Anāhata reflects upon the crossroads we face. As the world continues to shrink at a macro level and become more faceted at a local one, this show inhales the contradictions and flourishes between them. In 2015, the Indian Art Market has seen the stabilization of new marketplaces and the reinvention of old fora. The Kochi Biennale has successfully put forward its second edition, the India Art Fair has evolved into a stable constant on the international art calendar, Karnataka’s Chitra Santhe puts 1,200 artists in front of three lakh visitors and talented young graffiti artists are bring poetry to dusty by-lanes. Saffron Art brings its auctions to Bangalore and the Mumbai International Airport has demonstrated that public art in India can be exhibited with precision and joy.
    Art as expression is moving out of galleries and into public spaces, but as always the scope remains the sky. Anāhata’s artists delve through perspective, place and time to explore these geophysical crossroads. This show brings together paintings and photographs. Shibu Arakkal’s selected works that encompass the transience of nature on the one face and the inexorable motion of progress on the other. Amit Bhar’s cityscapes that entrap nostalgia. Murali Nagapuzha’s fecund forests that riot against extinction. Arpana Caur’s Night and Day that transcend destiny and yet remain bound. Rajesh Baderia’s divinity in the cosmos and Suparna Mondal’s vibrancy of the mundane. Every Anāhata artist provides a sharp turn off the ordinary.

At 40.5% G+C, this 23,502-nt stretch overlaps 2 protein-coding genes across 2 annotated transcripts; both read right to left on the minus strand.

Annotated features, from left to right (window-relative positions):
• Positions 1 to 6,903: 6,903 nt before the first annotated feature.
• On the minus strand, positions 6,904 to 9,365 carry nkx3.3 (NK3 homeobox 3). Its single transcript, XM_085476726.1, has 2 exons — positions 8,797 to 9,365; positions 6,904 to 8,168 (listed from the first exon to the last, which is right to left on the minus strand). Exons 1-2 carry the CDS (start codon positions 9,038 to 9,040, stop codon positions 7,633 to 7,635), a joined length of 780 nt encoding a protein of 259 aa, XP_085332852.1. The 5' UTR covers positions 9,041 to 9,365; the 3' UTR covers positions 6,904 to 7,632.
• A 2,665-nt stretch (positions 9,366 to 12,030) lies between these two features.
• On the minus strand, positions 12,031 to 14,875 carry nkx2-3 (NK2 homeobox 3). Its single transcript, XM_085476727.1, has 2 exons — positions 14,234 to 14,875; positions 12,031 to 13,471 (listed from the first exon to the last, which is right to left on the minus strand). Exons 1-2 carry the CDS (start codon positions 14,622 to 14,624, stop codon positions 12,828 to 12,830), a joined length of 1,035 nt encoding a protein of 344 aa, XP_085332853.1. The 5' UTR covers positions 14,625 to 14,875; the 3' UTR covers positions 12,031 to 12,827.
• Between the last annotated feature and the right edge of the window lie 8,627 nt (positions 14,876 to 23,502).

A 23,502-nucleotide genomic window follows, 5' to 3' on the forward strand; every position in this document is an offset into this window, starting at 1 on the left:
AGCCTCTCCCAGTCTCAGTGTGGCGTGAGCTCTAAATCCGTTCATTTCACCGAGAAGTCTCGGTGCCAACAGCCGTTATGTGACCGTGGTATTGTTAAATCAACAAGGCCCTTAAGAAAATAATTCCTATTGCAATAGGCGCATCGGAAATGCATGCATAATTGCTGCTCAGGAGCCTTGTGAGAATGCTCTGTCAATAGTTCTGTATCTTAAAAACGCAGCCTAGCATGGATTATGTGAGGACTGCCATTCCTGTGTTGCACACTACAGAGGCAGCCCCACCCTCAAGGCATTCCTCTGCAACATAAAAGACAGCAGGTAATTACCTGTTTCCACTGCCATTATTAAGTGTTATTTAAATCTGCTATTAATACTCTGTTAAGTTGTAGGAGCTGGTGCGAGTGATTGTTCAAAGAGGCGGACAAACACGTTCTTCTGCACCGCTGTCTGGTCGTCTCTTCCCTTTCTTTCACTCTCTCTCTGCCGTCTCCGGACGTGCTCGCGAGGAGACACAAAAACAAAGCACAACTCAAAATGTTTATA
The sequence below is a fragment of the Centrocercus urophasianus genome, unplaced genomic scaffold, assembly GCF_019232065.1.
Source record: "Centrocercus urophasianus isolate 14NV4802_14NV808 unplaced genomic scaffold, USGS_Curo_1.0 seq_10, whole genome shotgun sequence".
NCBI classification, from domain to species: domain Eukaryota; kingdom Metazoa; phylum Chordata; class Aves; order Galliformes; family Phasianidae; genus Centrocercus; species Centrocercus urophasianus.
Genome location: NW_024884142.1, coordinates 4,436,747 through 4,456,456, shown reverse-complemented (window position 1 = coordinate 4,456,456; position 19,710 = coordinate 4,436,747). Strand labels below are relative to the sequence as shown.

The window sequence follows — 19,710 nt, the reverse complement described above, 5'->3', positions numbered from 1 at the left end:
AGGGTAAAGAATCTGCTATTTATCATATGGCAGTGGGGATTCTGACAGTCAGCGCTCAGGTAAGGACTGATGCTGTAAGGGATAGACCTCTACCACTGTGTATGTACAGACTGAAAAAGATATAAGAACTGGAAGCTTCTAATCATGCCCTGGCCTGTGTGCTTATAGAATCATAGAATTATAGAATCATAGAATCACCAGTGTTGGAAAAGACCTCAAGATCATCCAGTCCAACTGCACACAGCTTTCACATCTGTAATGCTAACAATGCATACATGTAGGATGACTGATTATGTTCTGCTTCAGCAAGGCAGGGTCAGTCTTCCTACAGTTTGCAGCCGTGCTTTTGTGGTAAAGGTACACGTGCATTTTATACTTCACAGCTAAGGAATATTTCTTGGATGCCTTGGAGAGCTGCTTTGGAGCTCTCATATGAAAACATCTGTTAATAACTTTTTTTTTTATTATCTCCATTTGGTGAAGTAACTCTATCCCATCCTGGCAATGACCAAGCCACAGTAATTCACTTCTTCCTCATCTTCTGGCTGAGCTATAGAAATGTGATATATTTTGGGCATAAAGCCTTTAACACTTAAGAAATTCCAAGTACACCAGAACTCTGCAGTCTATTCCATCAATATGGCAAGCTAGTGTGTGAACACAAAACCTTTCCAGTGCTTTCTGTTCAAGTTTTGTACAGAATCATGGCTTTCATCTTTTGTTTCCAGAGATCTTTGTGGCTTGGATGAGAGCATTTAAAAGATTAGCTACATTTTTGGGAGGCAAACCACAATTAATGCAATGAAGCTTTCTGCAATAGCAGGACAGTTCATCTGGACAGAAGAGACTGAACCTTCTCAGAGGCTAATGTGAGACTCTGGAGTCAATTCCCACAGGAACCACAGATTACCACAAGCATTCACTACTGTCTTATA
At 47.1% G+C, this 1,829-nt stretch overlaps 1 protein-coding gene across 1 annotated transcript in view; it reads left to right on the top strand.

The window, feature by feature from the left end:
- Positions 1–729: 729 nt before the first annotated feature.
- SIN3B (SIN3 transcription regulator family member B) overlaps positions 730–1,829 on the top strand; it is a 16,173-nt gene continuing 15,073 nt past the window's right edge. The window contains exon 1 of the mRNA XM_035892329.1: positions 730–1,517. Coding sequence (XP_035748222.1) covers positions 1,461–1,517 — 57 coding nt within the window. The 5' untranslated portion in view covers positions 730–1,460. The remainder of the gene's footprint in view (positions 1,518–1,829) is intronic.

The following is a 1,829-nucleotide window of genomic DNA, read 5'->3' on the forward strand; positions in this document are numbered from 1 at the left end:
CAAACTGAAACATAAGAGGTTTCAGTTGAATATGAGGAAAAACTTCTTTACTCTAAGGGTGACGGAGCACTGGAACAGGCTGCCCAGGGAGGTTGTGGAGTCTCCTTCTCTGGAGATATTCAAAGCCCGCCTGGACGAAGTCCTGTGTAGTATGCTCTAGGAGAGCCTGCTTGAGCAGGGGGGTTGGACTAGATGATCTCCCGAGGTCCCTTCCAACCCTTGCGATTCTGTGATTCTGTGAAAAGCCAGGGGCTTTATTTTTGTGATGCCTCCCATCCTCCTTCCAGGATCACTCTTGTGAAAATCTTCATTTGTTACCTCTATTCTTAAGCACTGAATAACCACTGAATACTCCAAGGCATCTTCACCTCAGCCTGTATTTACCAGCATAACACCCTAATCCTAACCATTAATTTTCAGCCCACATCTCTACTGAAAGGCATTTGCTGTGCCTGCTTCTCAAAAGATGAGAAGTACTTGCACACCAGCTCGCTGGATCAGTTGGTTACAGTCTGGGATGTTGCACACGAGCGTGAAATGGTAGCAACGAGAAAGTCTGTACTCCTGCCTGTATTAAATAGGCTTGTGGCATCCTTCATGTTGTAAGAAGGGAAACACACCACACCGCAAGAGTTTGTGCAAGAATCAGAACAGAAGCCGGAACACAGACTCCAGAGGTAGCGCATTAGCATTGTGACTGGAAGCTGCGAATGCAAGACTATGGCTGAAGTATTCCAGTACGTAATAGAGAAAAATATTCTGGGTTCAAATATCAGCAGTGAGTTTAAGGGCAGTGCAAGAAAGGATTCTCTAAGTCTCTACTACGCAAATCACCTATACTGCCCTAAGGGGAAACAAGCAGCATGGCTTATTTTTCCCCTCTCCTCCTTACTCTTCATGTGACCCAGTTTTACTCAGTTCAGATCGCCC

Like the yogic heart chakra, Anāhata holds our internal and external perspective together and voraciously absorbs them unconsciously and with intellectual attention. Within the context of Bangalore’s transient moment in space, this show seeks to refract some of the current philosophers in contemporary Indian art, and add a drop to India’s vibrant and kaleidoscopic calendar of significant events.


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